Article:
Friday, March 6, 2009

Exercise examples and more context information

Based on what I wrote, imagine this.

1. You turn on "past TV" and watch the earliest of human development, where they first organized into groups and then at some point used weapons to war against other groups, for whatever reasons. You watch day after day of one group overpowering the other group and slaughtering everyone in the group, including, in fact, especially the infants. So one group would war and wipe out the other group: not armies but tribal family and clan based units. The whole objective of each conflict is to kill all of the others, probably because they competed for the same food. You watch day after day of these events over a period of thousands of years.

And then one day you notice one group declares war on another group, but instead of slaughtering them all, this winning group decides to keep the other group alive and force them to work for them. You applaud... and then you just realize that you've applauded the development of slavery.

2. You oppose inoculations against disease because you think something about them "causes" other ills, such as autism, or that they are a privacy imposition.

You turn on "past TV" and watch day after day of people walking around with even one disease, let's say smallpox because it is so visible. You can watch as it actually happened millions of individuals suffer from and die from the selected case study disease. So you can "be there" in true "reality TV" as every family loses at least one child, maybe more, to rampant disease, and entire families are wiped out. Like true "reality TV" you feel their pain and you say, "If only something could have been done." Your heart is wrung after watching let's say the hundredth episode of "past TV" of a smallpox infected person suffering and dying. You then flip the channels and listen in as generations of scientists wonder what caused the disease and work to develop cures, some of them primitive and totally wrong, while, as intellectual knowledge grows, others start to understand and work on cures. They start to develop inoculations. You applaud them. Huh?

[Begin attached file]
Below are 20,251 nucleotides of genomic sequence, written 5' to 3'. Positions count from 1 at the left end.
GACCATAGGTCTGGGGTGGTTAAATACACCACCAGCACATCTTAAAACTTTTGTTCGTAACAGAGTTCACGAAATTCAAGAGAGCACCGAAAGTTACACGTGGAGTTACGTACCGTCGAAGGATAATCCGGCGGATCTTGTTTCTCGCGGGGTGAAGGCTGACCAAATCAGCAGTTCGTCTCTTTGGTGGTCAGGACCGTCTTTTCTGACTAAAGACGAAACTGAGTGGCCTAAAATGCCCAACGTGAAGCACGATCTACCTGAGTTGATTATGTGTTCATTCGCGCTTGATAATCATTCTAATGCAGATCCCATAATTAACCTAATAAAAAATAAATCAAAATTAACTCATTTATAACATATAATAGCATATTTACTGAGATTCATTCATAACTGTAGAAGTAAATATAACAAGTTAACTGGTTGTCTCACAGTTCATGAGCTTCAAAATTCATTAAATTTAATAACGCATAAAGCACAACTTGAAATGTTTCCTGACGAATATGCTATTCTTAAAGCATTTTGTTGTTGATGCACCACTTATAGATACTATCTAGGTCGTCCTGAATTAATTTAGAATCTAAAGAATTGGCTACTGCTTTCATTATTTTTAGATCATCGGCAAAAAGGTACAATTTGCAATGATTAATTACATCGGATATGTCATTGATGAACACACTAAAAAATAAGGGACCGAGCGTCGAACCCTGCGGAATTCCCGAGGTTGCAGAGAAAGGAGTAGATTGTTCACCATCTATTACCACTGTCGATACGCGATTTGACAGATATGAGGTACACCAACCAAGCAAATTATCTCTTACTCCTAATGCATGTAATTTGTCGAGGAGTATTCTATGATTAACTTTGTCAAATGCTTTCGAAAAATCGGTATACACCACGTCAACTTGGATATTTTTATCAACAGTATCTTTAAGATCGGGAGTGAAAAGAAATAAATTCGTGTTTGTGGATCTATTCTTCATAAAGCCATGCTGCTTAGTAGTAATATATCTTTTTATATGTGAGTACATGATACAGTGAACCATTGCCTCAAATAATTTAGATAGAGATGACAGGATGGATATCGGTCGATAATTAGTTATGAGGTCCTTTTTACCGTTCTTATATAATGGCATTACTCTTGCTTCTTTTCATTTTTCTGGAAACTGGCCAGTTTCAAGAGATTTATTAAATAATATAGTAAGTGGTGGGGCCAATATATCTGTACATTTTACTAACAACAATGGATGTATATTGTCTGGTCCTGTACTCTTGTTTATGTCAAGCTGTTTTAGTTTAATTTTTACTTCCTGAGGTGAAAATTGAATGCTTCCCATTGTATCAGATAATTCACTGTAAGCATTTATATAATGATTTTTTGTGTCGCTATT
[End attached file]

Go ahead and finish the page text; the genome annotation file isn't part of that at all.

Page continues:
With these examples of "past TV" you can structure your own logical imaginings of the day to day, like watching paint dry or a faucet dripping, of how humans really lived, and how they reached the conclusions and outcomes that they did. It puts your modern opinions within their proper context of what factually actually happened.

Think of any of the social, environment, moral or business issues we face today, and imagine what "past TV" would show you about those day to day experiences, and how humans without drama lived and adapted. Adaptation is different from evolution or enlightenment by the way. Humans adapt their behavior according to real circumstances, and that can occur within a moment in the blink of an eye or over generations.

Some terminology and concepts:

Quick adaptation is, for example, you change a driving habit instantly when you find one day you have an accident due to it (you may stop texting while driving after an accident). Slow adaptation is a group of people learn to grow different crops for food when the weather changes and they no longer have enough rain for what they used to grow.